Bruce Grierson is a writer based in North Vancouver.
One recent weekend, the sun came out, prompting locals to spill out onto the forest trails. I joined them, but I found it a little too crowded for comfort out there, given that we’re still at DEFCON 1 with the COVID-19 threat.
As hikers encountered each other on these narrow paths, many of them unmasked, a question mark hung in the air: How safe are we?
On my walk, I reached a pinch-point, with a couple coming toward me. We both stopped. On an impulse, I raised two fingers, palm out, in a V sign. The man nodded, and his wife seemed to exhale – and on they came, still observing their buffer but no longer visibly troubled.
Now, it could be they thought that I was just being friendly – that I was a hippie-chill North Van guy, communicating peace to my brother and sister. But I like to think they understood my intention: to signal, with that “V”, that I had received a vaccine. If I’d been jabbed twice, I’d have made the V with both hands, for double reassurance.
This is a thing. Okay, it’s not yet a thing, but I reckon it could be a thing. If the V-for-vaccinated sign catches on, it could lower our collective blood pressure until we hit herd immunity – not to mention the possibility of forging bonds between strangers at a time when we need the solidarity more than ever.
But how do you get a gesture to become universally adopted?
In 2014, researchers Xiangling Zhuang and Changxu Wu – a psychologist and an engineer – published a study investigating whether hand gestures might make cars more likely to stop for pedestrians at unmarked street crossings. They invented 11 hand signs and tested four of them – including a horizontal point, a crooked-elbow hitch and “time out” T – on street corners in Beijing. They hatched the signs based on sociologist Kurt Lewin’s theory that an effective gesture must have three components: visibility, clarity, and what Dr. Lewin called “motive power” – that it has the intended effect. It turned out that a couple of the gestures proved pretty effective at persuading drivers to stop. But no pedestrian gesture has really caught on. As far as I know, no one, anywhere, just points or flashes a “T” at oncoming cars at street corners. The pedestrian crossing gesture is a high-five left dangling but the culture.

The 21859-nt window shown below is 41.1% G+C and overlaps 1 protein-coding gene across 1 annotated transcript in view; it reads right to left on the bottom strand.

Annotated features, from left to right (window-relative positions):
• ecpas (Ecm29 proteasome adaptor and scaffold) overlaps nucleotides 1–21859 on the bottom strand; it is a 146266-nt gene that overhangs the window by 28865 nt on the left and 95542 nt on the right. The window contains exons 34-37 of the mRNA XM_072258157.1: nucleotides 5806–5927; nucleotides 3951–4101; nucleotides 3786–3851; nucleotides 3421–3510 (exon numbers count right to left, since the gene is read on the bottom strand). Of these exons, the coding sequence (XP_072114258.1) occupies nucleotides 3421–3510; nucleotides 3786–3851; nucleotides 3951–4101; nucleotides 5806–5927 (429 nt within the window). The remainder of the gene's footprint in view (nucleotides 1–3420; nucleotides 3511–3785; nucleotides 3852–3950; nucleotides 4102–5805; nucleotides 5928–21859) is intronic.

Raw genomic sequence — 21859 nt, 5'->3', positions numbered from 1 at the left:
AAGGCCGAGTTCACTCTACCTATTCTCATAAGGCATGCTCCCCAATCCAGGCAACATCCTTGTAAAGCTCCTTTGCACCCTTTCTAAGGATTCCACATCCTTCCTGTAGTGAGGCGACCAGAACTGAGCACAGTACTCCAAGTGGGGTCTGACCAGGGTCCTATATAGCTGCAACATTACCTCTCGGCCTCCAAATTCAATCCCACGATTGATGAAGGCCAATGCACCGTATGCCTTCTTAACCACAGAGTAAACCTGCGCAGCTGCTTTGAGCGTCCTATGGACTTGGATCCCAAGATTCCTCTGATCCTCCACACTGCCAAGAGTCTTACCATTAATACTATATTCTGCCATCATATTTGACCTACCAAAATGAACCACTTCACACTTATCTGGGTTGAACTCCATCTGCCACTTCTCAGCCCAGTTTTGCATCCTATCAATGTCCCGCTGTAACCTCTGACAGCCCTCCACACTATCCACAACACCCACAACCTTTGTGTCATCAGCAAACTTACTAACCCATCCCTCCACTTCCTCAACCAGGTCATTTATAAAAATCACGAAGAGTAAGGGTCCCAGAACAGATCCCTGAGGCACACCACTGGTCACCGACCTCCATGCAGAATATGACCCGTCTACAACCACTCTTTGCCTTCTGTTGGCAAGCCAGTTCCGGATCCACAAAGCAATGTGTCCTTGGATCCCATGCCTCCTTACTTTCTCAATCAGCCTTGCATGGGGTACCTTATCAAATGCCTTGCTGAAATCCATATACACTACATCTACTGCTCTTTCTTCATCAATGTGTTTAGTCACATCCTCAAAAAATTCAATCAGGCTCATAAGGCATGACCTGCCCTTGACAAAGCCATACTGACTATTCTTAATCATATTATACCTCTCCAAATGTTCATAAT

The V-sign, though, is a different story. It has been part of the human repertoire for at least 700 years, though it has meant different things – many of them extremely rude, if you display it backward. Some say the palm-facing V was exchanged by English bowmen in the Battle of Agincourt, in defiance of the French, who had threatened to lop off the shooting fingers of any archer they captured. The V said, effectively: “Ha, varlots! We are still alive and free and full-fingered.”
But it wasn’t until January of 1941 that the V detonated in a whole population. The instigator was a Belgian diplomat named Victor de Laveleye, who proposed it as a rallying symbol for the Allies – V for victoire, in French, or for vrijheid, which means freedom in Dutch. Remember, this was before social media, or even TV, so he couldn’t plant the image in people’s minds. He simply described it on BBC Radio Belgium. But the idea was so lock-in-key perfect for the moment that it took off anyway. The V became iconic when Winston Churchill flashed it on V-day (and perhaps became a little tarnished when Richard Nixon co-opted it a quarter-century later).
That element of urgency may help explain the difference between a meme that goes viral and one that’s stillborn. It could be dictated by whether a society is in the crucible of wartime, or in some random moment when it will be no less safe to cross the street tomorrow. Does a pandemic qualify as urgent?
When I got home, I told my wife, Jen, the story of my impromptu V on the forest path, and about my rosy hopes to launch the very symbol I was proudly showing her right then.
“Wait, when did you get your vaccine?” she asked.
“A week ago.”
“It’s supposed to be two weeks until you’re fully protected.”
I slowly lowered … one of the fingers.
Her face was a mask.
“I think you need to work on your messaging,” she said.
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